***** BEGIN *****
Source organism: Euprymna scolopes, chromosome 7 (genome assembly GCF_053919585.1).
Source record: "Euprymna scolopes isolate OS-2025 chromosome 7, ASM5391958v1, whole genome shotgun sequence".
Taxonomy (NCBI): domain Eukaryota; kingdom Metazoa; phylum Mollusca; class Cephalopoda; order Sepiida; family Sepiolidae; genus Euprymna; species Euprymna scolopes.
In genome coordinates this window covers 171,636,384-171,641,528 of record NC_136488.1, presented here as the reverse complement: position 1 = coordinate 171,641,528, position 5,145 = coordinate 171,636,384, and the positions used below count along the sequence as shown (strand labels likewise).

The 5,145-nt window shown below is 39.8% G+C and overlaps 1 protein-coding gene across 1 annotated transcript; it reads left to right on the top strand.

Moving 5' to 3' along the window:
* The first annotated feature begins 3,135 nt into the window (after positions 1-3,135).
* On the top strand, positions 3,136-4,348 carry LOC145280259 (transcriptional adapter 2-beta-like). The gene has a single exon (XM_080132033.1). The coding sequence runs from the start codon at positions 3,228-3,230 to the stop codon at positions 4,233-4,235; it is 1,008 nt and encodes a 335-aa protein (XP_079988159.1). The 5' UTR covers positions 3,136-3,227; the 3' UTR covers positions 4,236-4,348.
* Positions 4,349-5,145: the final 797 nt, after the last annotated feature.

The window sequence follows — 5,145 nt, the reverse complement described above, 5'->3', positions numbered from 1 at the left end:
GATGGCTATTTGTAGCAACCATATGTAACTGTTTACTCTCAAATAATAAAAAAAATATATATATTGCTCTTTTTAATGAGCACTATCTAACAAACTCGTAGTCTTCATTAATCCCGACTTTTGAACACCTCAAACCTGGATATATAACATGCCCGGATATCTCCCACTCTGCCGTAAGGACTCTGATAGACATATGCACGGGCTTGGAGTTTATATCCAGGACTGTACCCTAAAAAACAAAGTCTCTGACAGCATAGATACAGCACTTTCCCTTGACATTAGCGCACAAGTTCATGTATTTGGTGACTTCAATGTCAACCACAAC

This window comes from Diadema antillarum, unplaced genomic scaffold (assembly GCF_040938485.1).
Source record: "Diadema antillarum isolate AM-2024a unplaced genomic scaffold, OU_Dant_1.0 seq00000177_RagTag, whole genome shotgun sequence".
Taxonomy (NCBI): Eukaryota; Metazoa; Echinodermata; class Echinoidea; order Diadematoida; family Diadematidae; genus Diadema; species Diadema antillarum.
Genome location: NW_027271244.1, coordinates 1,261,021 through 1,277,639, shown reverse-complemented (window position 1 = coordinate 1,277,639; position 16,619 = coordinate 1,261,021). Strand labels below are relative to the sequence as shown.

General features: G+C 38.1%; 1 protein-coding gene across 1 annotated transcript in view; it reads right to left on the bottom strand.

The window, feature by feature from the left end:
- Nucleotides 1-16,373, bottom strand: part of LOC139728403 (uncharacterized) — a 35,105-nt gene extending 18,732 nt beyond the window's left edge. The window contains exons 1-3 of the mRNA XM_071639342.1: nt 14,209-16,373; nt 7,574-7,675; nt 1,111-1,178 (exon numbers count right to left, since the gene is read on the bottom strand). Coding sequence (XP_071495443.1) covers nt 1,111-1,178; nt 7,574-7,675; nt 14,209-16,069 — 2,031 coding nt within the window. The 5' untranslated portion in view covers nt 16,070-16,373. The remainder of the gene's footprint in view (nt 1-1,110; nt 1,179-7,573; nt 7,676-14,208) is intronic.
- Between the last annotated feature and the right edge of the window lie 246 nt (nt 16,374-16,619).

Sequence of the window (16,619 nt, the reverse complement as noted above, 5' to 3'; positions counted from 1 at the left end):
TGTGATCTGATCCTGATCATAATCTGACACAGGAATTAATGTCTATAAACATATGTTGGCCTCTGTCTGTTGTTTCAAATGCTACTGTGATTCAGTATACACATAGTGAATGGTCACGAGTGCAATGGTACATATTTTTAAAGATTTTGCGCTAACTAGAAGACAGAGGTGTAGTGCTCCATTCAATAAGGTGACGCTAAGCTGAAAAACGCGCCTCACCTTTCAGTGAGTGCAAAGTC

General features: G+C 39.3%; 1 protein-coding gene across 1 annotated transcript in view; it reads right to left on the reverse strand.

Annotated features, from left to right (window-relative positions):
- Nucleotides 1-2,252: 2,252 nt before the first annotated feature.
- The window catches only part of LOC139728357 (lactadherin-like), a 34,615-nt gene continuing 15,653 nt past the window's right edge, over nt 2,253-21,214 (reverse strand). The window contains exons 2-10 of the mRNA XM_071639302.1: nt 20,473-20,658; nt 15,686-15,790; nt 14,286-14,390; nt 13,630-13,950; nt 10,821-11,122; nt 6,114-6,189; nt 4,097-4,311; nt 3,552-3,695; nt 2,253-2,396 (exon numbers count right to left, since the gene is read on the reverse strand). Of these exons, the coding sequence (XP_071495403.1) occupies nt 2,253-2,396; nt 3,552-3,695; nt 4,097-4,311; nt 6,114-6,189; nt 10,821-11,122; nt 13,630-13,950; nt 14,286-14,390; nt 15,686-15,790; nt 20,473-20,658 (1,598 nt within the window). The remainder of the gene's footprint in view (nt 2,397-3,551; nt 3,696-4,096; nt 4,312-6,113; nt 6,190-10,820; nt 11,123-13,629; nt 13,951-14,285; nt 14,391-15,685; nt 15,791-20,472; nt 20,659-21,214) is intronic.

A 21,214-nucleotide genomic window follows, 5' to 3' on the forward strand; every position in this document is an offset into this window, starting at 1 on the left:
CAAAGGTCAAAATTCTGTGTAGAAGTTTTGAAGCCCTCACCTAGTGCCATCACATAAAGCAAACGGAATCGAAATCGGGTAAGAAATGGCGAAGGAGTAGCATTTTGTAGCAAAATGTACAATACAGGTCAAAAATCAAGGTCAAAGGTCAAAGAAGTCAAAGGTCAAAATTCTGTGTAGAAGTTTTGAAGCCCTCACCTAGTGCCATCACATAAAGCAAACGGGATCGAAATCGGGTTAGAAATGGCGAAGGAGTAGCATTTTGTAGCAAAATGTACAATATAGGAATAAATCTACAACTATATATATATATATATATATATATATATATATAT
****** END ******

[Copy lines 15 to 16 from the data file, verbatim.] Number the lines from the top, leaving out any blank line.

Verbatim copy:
Genome location: NW_027271244.1, coordinates 1,261,021 through 1,277,639, shown reverse-complemented (window position 1 = coordinate 1,277,639; position 16,619 = coordinate 1,261,021). Strand labels below are relative to the sequence as shown.

General features: G+C 38.1%; 1 protein-coding gene across 1 annotated transcript in view; it reads right to left on the bottom strand.